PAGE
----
Bliss, T.J., John  Hilton III, and David  Wiley, et. al."The Cost and Quality of Online Open Textbooks: Perceptions of Community College Faculty and StudentsFirst Monday  18(1)(7 January 2013)( - In this article, the authors discuss a small study in which they surveyed students and faculty using online, open textbooks at several community colleges in California, Nebraska and New York. (Most of the students involved are designated as "at-risk" by their institution.) Faculty generally seemed to like the texts, but the real meat here lies in the student responses. Most students indicated that they liked the online texts, giving reasons including economics and availability. Those who did not like them cited limitations of the online format, including eyestrain, connection problems and other issues with the web site the texts were on, and the inability to take notes. While there is still certainly more to study in this realm, it is heartening to see that students who are poised to receive the most benefit from free or lower-cost open textbooks are, at least initially, finding them to be at least as useful as traditional print textbooks, if not more. - AC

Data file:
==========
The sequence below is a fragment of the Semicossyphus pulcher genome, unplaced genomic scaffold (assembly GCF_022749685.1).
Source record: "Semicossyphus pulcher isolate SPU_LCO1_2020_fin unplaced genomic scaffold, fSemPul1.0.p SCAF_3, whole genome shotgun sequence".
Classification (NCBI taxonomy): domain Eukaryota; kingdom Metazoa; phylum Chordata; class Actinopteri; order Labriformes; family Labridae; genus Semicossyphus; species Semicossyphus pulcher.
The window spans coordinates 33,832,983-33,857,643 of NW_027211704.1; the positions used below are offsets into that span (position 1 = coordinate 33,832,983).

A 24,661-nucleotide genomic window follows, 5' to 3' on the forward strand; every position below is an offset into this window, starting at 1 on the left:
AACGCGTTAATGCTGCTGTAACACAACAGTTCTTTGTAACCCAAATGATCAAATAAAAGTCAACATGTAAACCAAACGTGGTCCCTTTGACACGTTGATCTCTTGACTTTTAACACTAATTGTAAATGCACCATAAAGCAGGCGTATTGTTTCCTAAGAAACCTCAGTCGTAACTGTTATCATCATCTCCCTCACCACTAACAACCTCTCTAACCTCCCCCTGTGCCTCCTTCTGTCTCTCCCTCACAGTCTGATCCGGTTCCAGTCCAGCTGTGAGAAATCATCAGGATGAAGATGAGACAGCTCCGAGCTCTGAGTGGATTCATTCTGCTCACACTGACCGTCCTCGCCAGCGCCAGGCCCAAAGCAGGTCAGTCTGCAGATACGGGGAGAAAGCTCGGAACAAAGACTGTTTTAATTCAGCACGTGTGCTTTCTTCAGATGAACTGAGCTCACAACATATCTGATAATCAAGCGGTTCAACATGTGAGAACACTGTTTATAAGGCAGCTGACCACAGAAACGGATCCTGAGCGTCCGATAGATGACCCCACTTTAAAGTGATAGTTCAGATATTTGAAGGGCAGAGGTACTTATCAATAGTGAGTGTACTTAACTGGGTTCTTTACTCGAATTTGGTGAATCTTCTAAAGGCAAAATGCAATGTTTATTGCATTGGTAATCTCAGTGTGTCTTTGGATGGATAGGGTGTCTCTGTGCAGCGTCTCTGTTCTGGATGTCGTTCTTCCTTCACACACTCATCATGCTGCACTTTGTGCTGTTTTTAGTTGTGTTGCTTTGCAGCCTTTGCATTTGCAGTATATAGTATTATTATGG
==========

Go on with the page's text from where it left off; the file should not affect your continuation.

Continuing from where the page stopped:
Charlesworth, Andrew. Intellectual Property Rights for Digital Preservation  York: Digital Preservation Coalition, 2012.( - The Digital Preservation Coalition's Technology Watch Report series offers invaluable advanced introductions to complicated topics. In this report, Andrew Charlesworth tackles copyright and other legal impediments to digital preservation. His analysis of the letter of the law is limited to the UK. What makes the report of broad interest, however, are the practical and pragmatic approaches he takes to working through digital preservation issues. His risk assessment and recommended actions are of value to everyone involved in digital preservation, regardless of jurisdiction. - PH

Philipson, Morris. "The Consequences of a Life in Scholarly PublishingJournal of Scholarly Publishing  44(2)(January 2013): 206-210. ( - Every once and a while, perhaps as often as once a year, it is useful to sit back and evaluate why we do the things we do. As part of a commemorative volume for the author who passed away in 2011, this reprint from 1995 remains a refreshingly idealistic piece that looks at the "enduring themes" of scholarly publishing. The author relates scholarly publishing to music scores and the impact that music has on its audience. The performance takes place in the "privacy of each individual's mind". The goal is always to re-evaluate ideas and always to bring about "transformations of thought". This "unending activity of intellect, spirit, and culture", the author explains, "is its own reward." - LRK